So many people keep dried flowers, it’s a very common thing to do—but, is it bad luck to keep dried flowers?
Flowers are so very evocative. Colorful blooms hold sway over our emotions; a certain flower in a certain color can remind you of a time, place, and a feeling you associate with it. Lovers exchange flowers as gifts, we use them to decorate our weddings, and we use them to show empathy during funerals. The sight of white petals and a rich, yellow yellow pistil can instantly teleport us back to that summer day from our childhood—you know the sort of day, it’s hot but the breeze rushing through the daisies soothes your skin.
When we consider how much flowers can mean to us, it only makes sense that we want to dry them or press them to preserve them. Taking a precious buttercup—within it, a precious memory—a preserving it as a memento makes perfect sense. It would be a shame to find out that keeping that dried flower can incur bad luck.
So, in this article we’re going to look at the possible origins of this superstition and then make a judgement on whether or not we agree that it’s bad luck to keep dried flowers.
Dried Flowers Are Dead And Therefore Attract More Death
Like almost all superstitions, when you scratch the surface you don’t get very far. In fact, when you dig deep, you still don’t get very far. And this is, of course, the case for the belief that keeping dried flowers is bad luck. The crux of the belief is that, simply, by keeping something dead you are inviting death itself into your life. Although, to be fair, people don’t typically believe you are inviting literal death, but rather the negative vibes, sorrow, or sadness associated with death.
However, the belief that dried flowers invite bad luck simply because they are no longer alive does not seem to widespread at all. Therefore, it’s difficult to use it as a justification to say that dried flowers are “bad luck”. Couple this with the very common practice of pressing flowers in books or using dried flowers as decorations, and the case that dried flowers are “bad luck” begins to fall apart.
Feng Shui And Dried Flowers
Well, if it’s not as simple as “dead flowers = dead other things” then where else could this superstition have originated? Feng shui, of course!
Actually, though, even that isn’t a cut and dry (sorry) fact. This is because, feng shui, like all systems of belief, is of course, debated. Some adherents might agree that a particular element in the home brings “bad energy,” whereas others might disagree entirely. It’s this sort of contention that makes it difficult to get behind the claim that the keeping of dried flowers engenders bad luck.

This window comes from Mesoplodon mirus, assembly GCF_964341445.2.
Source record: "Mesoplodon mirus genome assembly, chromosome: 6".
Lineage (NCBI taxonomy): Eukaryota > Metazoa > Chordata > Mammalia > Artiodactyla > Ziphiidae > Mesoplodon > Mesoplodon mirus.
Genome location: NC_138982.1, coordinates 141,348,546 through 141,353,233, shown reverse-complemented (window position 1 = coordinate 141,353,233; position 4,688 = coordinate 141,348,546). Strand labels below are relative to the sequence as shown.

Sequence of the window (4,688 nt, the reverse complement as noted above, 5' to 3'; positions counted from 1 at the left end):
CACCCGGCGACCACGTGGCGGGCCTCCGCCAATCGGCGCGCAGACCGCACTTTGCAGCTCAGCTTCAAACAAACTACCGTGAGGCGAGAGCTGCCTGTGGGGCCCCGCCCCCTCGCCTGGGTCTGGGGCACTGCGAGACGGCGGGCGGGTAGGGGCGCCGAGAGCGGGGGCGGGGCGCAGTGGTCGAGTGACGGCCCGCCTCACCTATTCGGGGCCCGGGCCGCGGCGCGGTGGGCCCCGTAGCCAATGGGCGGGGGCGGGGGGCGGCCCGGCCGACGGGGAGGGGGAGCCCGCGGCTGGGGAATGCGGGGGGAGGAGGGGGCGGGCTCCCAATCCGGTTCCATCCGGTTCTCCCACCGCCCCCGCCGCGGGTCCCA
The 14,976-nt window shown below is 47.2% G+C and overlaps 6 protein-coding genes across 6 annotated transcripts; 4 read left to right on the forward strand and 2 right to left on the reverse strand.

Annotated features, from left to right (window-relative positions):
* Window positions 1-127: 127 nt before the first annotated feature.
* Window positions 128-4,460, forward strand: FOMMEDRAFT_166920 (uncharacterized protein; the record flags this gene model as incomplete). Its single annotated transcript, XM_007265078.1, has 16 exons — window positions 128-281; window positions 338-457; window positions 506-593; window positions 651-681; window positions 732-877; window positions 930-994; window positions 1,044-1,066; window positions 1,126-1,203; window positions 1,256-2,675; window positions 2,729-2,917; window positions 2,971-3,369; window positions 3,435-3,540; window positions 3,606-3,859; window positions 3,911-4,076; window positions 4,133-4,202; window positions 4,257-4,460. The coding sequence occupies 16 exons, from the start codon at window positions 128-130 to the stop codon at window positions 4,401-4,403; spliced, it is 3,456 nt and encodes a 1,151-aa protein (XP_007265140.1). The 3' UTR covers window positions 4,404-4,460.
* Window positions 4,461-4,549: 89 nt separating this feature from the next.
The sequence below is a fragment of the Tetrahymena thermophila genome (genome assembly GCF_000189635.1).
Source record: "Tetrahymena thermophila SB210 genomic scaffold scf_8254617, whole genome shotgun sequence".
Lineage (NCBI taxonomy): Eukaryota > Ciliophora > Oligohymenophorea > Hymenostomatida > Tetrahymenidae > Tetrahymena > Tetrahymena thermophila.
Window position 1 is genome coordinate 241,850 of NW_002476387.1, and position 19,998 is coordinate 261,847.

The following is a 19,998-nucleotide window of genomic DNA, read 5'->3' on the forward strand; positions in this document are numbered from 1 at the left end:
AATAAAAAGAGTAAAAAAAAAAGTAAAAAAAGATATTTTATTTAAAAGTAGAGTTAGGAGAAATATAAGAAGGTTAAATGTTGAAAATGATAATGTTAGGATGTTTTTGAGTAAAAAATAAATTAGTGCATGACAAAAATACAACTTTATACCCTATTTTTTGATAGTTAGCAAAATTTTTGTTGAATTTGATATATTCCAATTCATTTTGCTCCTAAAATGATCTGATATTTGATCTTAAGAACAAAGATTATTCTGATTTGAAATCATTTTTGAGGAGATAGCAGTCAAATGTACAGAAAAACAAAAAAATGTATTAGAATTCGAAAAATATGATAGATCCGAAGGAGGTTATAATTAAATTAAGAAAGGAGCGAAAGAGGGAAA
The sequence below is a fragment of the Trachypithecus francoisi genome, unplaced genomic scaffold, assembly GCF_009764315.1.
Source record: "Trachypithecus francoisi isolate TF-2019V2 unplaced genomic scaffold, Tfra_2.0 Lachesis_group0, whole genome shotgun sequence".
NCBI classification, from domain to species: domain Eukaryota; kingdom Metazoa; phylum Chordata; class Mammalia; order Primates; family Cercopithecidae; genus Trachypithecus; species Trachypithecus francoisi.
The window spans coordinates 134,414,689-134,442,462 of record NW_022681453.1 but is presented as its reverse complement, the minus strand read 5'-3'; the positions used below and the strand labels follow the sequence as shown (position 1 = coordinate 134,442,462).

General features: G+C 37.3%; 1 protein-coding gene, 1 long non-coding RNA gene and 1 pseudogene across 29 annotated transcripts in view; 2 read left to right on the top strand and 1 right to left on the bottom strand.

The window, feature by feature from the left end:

However, when we look at the origin of the notion that dead flowers bring bad energy, it’s again just simply that to decorate with dead things attracts bad energy.
To understand what attracting bad energy means, you’ll need just a very basic understanding of feng shui. Feng shui is an ancient Chinese belief in an invisible force of energy that flows—just like water and wind. This invisible force is called “Qi”. It’s not so much that you can have good or bad Qi, but rather that you can have a good flow of it or a bad flow of it. A good flow of Qi can lengthen your life, improve your finances, and make you happier. The converse is also believed.
So, the idea that decorating with dead flowers could somehow block the flow of Qi is something that could certainly be debated. Therefore, it’s not really a good example of definitive bad luck being associated with pressed, dried, or dead flowers.
Is There Any Logic To Dried Flowers Being Bad Luck?
Here at IsItBadLuck.com we like to research the origins of bad luck superstitions. As part of that investigation, we use both research and our own imagination to think about whether or not a superstition has any logic to it. For example, there is a belief that eating in the dark is bad luck. That one definitely has some sound logic behind it! Because, think about it, prior to the invention of artificial light (i.e. electric light bulbs) eating in the dark could been deadly—you go down to the cellar in the pitch black, pick up some of yesterday’s gruel and start eating it without being able to see that there’s a scorpion in the bowl! Unlikely, sure, but possible!
Anyway, so back to whether or not keeping dried flowers and bad luck—is there any sense to it? Well, for this one, there really isn’t. The only practical problem with keeping dried flowers is that they are so incredibly delicate. If you touch them, there’s a good chance they’ll crumble to dust. This could cause two problems, 1) a mess you’ll have to clean up and, 2) very hurt feelings if—as is often the case—the dried flowers in question had a degree of sentimental value.
Conclusion: Is It Bad Luck To Keep Dried Flowers?
Obviously “bad luck” superstitions don’t have science on their side, so it’s difficult to say one thing is actually is bad luck, whereas another thing isn’t bad luck. However, we don’t let that stop us! We’ve come up with a loose framework to establish whether something is or isn’t bad luck. First of all, we look for a historical foundation of belief—that is, have people believed something is bad luck for a long time. After that, we look at whether or not people still believe something is bad luck. Last, but not least, we look at whether or not a superstition has a footing in some sort of logic.
So, when we measured keeping dried flowers against our casual metrics, we came up with a big, fat no! This is because it doesn’t seem that there has been any widespread or consistent belief that dried flowers create bad luck. Also, in terms of modern day beliefs, it doesn’t seem that many people believe keeping dead flowers is bad luck. And, of course, keeping dead flowers doesn’t really cause any practical danger to you.
Here’s the final answer:
Is It Bad Luck To Keep Dried Flowers? No!